I’m particularly proud of that last one. In New Jersey, all cars are inspected every year after their fifth birthday. Much like many countries and states, NJ inspects cars but, with today’s electronic systems for bulb failure, tire pressures and more, it has become little more than an emissions test. So little that 100% electric vehicles like the Roadster no longer require the test. As a result I was able to pull off the sticker when it expired. There’s a certain feeling of mischief in flagrantly parading a car around that’s deliberately missing part of its government branding.
So, did I miss anything? Ah, yes, the range! Well, this is where the story turns from good to great. Two things kill battery capacity, cycle life and calendar years. Our New Jersey temperature extremes from -20℃ / -4℉ to +40℃ / 104℉ don’t help either however, after about 215 battery charge cycles and five calendar years my range on the, fairly accurate, display has changed from:
- Regular charge peak, in summer: 195 down to 185 miles
- Full charge: 242 down to 231 miles
I’ve lost about 5% of my available range. That’s it.
Others have lost more, some suspect problems with their batteries, some suspect more rigorous use and/or less than perfect storage. To be fair, my car has spent most of its life in a garage, on power and at room temperature. It’s spent little time out in the bitter cold or in the scorching sunlight away from its power feed, it’s been able to warm or cool itself at will. I’ve resisted the urge to charge it right up to its limit and have only discharged it to a few percent a couple of times. It’s lived the battery equivalent of the high life. But, that’s not something that’s too hard to do.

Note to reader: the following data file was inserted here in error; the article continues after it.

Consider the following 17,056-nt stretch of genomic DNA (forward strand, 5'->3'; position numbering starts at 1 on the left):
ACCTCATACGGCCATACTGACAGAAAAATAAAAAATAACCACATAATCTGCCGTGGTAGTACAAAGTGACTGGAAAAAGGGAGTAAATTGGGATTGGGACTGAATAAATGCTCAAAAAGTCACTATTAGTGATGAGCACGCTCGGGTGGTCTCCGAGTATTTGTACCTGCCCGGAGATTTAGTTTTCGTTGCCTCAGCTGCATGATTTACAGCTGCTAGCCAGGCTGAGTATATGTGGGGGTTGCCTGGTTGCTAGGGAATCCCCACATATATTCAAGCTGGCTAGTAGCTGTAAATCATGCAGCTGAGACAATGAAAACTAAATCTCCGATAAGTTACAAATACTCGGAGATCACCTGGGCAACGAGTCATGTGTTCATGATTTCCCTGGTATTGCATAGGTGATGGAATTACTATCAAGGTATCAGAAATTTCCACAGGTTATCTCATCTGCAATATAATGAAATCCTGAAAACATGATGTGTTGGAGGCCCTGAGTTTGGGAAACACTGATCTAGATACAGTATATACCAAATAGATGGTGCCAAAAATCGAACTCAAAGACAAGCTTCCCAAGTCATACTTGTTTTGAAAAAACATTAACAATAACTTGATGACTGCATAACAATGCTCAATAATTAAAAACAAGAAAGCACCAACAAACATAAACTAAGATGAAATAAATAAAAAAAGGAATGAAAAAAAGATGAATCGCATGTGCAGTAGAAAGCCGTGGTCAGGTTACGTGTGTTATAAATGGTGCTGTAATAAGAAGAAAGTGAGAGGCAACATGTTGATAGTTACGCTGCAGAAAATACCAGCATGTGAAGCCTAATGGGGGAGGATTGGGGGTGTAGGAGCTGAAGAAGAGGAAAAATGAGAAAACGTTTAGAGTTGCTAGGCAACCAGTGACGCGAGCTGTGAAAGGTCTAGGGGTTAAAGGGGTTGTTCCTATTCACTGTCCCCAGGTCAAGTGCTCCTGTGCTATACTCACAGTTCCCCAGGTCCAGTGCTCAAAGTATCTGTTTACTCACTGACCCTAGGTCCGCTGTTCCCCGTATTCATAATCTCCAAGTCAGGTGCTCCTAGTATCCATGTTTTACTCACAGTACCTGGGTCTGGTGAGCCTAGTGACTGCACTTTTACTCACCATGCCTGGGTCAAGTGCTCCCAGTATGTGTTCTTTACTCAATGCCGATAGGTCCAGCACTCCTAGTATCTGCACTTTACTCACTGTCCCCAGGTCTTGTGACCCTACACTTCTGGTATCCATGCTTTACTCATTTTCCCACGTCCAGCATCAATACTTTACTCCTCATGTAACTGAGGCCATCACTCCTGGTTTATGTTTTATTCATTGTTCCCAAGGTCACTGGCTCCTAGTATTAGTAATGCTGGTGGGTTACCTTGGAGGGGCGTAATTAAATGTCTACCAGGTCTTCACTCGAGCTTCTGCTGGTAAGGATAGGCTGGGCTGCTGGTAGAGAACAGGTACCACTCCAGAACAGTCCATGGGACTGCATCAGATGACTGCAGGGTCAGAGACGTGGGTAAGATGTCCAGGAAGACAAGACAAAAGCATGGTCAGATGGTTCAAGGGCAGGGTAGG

But, what about Tesla Motors themselves? Well, they’ve grown up. My maintenance in the first few years was done by Raph’ who would stop by and fix things up in my driveway. By year four, Tesla built a service center near me that I have to take the car to. It’s closer to me than the Ford dealership, about the same as BMW so, same there. The people there are pleasant and helpful – same as BMW then, the place is spotless… no comparison there then.
Tesla Motors has reached a level of maturity it seems – they’re no worse than any regular dealer in my opinion, only better in many ways – the product is better so, that’s a leg up for them that they leverage at every opportunity – they’re even talking about power-train upgrades being developed for my car!
So, did I dodge a bullet or make a shrewd choice? I researched the technology and the company a little but, there was a great deal of blind faith. It worked out well and paid off for me but, my heart felt condolences go out to those that bet on Fisker and Aptera – I understand and admire your passion.